certain areas additional devices or high output units must be used. This increases the load on power supplies and associated battery backup.

Wire size will need to be increased to support higher current requirements. All of this adds to the cost and complexity of the installation.

Detection

Selection of detection devices can be quite a challenge in an industrial setting. The vast majority of systems designed for the commercial setting rely on smoke and heat. When working in industrial
occupancies it most likely will be necessary to expand our knowledge base to a wider array of device and sensor technologies. A very brief synopsis of some widely used devices follows:

1. Linear heat detectors are widely used to protect cable trays, conveyors, and rack storage to name but a few suitable locations.

2. Air aspirated smoke detection technology has advanced beyond the traditional clean high air flow environments to protect hazards once thought to be environmentally unacceptable for such early
warning technology. Fitted with appropriate filters, the current generation of air sampling detectors has the capability to discriminate between particulate matter generated by the combustion process and
larger particle dusts which can be a by-product of many industrial processes. One manufacturer has added gas detection capabilities to their detector sampling networks allowing one sampling network to perform multiple functions.

3. Fixed gas detection is used in process facilities, tank farms, truck and rail car loading racks, and numerous other locations.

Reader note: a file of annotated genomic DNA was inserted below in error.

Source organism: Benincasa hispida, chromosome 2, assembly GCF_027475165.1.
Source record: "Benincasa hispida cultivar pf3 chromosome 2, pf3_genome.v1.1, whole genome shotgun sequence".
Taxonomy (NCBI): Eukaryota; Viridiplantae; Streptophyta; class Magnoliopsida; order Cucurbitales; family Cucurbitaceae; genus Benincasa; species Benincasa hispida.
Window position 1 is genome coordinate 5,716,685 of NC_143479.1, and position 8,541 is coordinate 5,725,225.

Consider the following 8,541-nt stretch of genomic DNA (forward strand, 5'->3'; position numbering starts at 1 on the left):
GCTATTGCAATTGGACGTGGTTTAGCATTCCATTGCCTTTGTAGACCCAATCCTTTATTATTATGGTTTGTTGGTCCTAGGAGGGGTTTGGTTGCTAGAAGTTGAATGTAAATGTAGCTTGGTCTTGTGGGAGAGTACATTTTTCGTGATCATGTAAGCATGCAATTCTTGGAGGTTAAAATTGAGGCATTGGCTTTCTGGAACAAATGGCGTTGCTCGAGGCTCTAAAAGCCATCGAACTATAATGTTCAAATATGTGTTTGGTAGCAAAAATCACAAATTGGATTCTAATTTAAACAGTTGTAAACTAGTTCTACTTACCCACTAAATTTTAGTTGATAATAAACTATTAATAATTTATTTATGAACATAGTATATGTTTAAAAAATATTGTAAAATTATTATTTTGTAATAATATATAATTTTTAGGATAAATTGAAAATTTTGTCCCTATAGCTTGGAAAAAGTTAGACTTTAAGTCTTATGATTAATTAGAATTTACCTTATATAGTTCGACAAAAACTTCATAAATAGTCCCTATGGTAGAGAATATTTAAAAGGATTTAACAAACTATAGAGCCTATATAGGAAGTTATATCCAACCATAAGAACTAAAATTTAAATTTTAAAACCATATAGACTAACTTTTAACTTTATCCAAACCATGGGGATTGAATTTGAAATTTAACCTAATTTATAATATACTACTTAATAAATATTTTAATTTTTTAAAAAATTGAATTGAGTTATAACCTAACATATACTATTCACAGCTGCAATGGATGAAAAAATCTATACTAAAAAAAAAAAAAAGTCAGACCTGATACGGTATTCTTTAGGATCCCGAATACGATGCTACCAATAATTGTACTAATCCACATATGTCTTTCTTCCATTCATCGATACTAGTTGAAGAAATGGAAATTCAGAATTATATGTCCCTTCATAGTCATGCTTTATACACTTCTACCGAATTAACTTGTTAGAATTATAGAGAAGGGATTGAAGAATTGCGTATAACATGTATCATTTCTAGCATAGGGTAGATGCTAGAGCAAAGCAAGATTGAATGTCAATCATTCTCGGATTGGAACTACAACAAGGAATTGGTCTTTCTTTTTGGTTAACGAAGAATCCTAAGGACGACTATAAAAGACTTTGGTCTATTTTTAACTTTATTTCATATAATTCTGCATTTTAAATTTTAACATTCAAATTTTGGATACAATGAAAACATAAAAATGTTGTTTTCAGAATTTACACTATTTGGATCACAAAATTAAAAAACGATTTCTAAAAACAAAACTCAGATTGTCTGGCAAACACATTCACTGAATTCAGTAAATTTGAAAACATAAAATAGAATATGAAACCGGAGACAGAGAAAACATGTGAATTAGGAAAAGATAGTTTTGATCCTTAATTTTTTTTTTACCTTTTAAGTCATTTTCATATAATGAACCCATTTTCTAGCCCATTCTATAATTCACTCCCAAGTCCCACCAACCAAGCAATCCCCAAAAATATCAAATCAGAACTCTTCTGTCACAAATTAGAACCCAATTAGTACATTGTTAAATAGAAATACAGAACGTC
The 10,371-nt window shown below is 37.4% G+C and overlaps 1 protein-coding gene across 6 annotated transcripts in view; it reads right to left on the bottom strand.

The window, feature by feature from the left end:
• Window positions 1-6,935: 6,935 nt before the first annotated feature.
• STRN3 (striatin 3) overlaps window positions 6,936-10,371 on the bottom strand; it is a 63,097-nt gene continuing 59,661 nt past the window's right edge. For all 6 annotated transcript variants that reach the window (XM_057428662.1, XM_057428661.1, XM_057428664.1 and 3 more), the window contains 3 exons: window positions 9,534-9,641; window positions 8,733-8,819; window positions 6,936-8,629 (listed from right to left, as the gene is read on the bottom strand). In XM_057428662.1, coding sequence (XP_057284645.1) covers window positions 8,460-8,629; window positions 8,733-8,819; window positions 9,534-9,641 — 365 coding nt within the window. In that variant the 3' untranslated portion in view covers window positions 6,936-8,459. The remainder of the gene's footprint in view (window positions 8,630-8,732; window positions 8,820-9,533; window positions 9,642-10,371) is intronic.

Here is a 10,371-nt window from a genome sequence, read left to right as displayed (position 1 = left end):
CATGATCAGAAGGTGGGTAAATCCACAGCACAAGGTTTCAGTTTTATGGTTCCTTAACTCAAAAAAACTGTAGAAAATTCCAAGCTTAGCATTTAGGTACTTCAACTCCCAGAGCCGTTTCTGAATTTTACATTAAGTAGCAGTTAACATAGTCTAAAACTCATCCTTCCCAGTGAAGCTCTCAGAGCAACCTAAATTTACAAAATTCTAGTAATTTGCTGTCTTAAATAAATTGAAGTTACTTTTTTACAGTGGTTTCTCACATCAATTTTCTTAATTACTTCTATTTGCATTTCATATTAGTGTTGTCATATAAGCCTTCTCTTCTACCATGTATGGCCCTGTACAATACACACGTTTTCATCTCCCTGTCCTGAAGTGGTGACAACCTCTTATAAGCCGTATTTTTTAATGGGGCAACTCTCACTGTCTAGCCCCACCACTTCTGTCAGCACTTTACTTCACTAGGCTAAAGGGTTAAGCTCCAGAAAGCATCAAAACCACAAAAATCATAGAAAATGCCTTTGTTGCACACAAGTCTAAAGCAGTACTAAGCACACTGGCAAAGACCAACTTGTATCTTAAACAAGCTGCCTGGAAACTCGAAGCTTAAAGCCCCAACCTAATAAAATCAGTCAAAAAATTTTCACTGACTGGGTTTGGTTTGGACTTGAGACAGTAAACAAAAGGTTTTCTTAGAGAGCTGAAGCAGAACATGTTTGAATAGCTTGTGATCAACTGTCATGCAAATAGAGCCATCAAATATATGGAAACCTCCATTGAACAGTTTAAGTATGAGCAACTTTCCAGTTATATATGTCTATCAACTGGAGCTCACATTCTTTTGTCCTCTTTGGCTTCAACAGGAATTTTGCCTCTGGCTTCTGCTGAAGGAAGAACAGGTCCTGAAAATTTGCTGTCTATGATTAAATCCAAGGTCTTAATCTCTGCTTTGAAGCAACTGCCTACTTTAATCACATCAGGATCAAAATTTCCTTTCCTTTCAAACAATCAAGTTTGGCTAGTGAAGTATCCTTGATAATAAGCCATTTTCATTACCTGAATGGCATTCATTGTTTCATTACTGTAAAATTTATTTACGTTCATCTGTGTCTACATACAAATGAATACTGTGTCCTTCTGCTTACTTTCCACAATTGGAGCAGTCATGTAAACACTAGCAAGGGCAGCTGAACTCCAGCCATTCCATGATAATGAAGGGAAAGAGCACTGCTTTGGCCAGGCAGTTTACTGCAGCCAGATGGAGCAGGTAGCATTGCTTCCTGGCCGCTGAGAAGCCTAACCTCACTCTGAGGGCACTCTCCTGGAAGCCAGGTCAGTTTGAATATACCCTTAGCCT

Normally wiring methods and devices in these facilities are electrically rated as flammable or explosion proof. Current technology relies upon infrared or catalytic bead sensors interconnected to or integrated with transmitters using relay contacts or 4-20 MA outputs. Sensor choice and
location are key to ensuring reliability and improving sensor life.

4. Flame detection offers rapid response to open burning from the smallest to large fires. Specialized detectors are used where hard to see fuels like hydrogen flames and non-carbon based materials are
processed or stored. Detectors are offered in traditional ultraviolet and infrared spectrum as well as multi-spectrum devices to target specific materials. Video fire detection offers the added benefit of
being able to stream video of the protected area.

Extinguishing System

Fire extinguishing and suppression systems must be considered in the design and supply of the Fire Alarm system. Monitoring of traditional fire sprinklers does not present major challenges to most
control panel designs, but nuances associated with Clean Agent, CO2, Foam, Dry Chemical, Explosion Suppression and other systems encountered in the industrial sector may be a challenge to the panel designer and may be best addressed utilizing control panels specifically configured for that application. Normally volt free contacts are available to indicate trouble and alarm conditions and should be interfaced with the system.

Conclusion

Industrial applications present unique challenges for fire alarm control panels, but the technologies to address these challenges are available.

The right combination of panel and accessories exists. It is only necessary to understand the nature of these challenges by considering each concern as outlined above in order to find the solution that fits
the specific environmental, logistical and price constraints imposed by the individual application. Working with the right supplier who will take all these factors into consideration will make a potentially complex process both straightforward and successful.